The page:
In fact, they're so different, it's an interesting comparison. Delves perhaps tends to describe, but stop short of judgements or lessons. Which was interesting, as I sense he felt there were quite a few, all round. It was, for instance, remarkable to me that their equipment was so limited. Perhaps that reflected a lack of funding, or simply the fact that it was harder to buy decent outdoor gear back then.

Even when it came to boots, the books are interesting. Delves said he used DMS boots, which were poor, except one time when he forgot to change out of the jungle boots he was wearing around a ship. Whereas Geddes describes deliberately wearing jungle boots, finding that the better ventilation and faster drying materials were an advantage. Geddes also describes a member of an SAS patrol (one of Delves', I think - though I'm not certain) wearing wellies (and carrying a GMPG with the ammo belt coming out of his rucksack!).

Anyway, very interesting books. If there is further discussion of them anywhere (I know there's some limited discussion here on ARRSE), it would be fascinating to read - though I suspect that's unlikely. I also may read another book about the conflict. I years and years ago read McManners' (and met him once; again has something about him) and Hastings', and more recently read one about the Sea King to mainland Argentina mission (by the pilot, I think). Though it would be really interesting to hear one about how the conflict led to any changes, lessons learned, the use of strategy, etc.

Perhaps the next should be one focused on the Marines, or indeed a different regiment in the Army.
 
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I'll just put this out there.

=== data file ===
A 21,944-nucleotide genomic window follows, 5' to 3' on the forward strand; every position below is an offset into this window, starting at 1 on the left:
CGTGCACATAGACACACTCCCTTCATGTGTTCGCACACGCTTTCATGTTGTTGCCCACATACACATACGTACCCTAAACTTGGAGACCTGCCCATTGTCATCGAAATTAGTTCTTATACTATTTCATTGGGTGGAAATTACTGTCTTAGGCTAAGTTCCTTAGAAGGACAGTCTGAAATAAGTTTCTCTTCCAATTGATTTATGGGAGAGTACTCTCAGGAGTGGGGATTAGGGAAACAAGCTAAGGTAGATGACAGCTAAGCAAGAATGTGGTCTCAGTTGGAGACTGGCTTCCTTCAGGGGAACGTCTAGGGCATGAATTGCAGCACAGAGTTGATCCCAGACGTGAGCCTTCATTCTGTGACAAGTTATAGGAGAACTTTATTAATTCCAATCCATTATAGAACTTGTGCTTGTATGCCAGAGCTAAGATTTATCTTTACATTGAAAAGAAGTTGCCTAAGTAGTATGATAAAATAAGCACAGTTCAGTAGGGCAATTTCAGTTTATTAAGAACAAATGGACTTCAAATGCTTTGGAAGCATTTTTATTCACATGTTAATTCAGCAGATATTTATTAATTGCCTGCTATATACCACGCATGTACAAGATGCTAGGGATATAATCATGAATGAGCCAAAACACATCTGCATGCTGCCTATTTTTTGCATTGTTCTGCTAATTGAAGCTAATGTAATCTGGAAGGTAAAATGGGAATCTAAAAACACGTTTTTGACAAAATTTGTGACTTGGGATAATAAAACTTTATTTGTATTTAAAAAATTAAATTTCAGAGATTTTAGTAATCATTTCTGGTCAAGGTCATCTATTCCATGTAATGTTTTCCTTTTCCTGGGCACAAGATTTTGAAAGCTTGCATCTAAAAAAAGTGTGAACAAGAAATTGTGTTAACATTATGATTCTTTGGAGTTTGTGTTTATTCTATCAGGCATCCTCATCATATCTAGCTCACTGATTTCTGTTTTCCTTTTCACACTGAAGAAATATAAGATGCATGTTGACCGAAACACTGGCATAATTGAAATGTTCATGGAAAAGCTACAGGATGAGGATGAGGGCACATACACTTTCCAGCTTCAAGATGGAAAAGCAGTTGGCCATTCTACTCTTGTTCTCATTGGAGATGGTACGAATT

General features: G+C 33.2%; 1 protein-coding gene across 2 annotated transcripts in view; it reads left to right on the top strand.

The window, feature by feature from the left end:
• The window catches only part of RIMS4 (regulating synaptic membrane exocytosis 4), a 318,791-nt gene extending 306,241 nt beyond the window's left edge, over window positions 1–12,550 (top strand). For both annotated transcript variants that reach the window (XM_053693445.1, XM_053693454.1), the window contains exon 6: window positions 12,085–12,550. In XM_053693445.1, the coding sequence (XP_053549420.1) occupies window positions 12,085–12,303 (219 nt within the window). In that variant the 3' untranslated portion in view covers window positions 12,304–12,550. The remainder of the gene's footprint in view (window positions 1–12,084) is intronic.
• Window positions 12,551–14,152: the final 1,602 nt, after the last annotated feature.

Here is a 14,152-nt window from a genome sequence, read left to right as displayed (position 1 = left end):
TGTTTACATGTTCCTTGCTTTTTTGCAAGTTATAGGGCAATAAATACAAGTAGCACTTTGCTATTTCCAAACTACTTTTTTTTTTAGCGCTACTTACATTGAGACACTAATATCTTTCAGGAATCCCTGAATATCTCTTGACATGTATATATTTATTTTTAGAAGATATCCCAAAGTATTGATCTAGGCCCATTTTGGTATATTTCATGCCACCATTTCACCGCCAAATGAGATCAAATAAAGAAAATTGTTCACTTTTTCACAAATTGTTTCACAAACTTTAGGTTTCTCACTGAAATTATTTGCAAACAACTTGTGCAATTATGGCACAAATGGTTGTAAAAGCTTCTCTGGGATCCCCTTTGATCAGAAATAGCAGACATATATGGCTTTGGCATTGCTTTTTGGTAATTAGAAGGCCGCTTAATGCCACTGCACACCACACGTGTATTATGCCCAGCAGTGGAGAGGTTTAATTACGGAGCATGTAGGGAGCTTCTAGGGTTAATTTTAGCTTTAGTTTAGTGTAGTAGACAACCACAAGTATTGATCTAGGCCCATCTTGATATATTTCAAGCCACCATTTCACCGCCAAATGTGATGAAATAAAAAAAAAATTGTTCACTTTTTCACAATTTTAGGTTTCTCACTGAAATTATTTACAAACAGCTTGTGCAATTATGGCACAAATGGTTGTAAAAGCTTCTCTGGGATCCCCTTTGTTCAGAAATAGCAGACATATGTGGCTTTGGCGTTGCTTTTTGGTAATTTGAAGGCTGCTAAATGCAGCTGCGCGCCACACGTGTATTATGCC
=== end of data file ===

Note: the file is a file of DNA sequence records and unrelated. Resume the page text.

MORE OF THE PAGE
Amazon product
It has drawings and words and stuff :)

81XBzqSQKYL.jpg



IIRC someone on here is the Author.
 
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Battle For The Falklands by Max Hastings & Simon Jenkins gives a good background to the political mess that resulted in Op Corporate, and a reasonable coverage of the military side. For more specific reading there is a list at Falklands War books
Another vote for this book authored by two journalists, Jenkins covered the political aspects of the war in London, while Hastings was with the task force and was, iirc, the first man into Stanley.
 
I'll just put this out there.
Amazon product
It has drawings and words and stuff :)

View attachment 549599


IIRC someone on here is the Author.
I have a copy and I like it for a bedtime dip into , Will wrote and drew this as a Guardsman ( Welsh ) in a format easy for me as an ex Guardsman to read,( pictures and gallows humour ) and I can relate to this, happy and sad.
 

Bluenose2

Old-Salt
In fairness to Phillips' book, there are some very good elements in it - namely the interviews with and accounts of the participants from both sides. It's his interpretation that descends into complete nonsense.

For a calmer, more objective and detailed account, Mike Norman's book is far superior.

Amazon product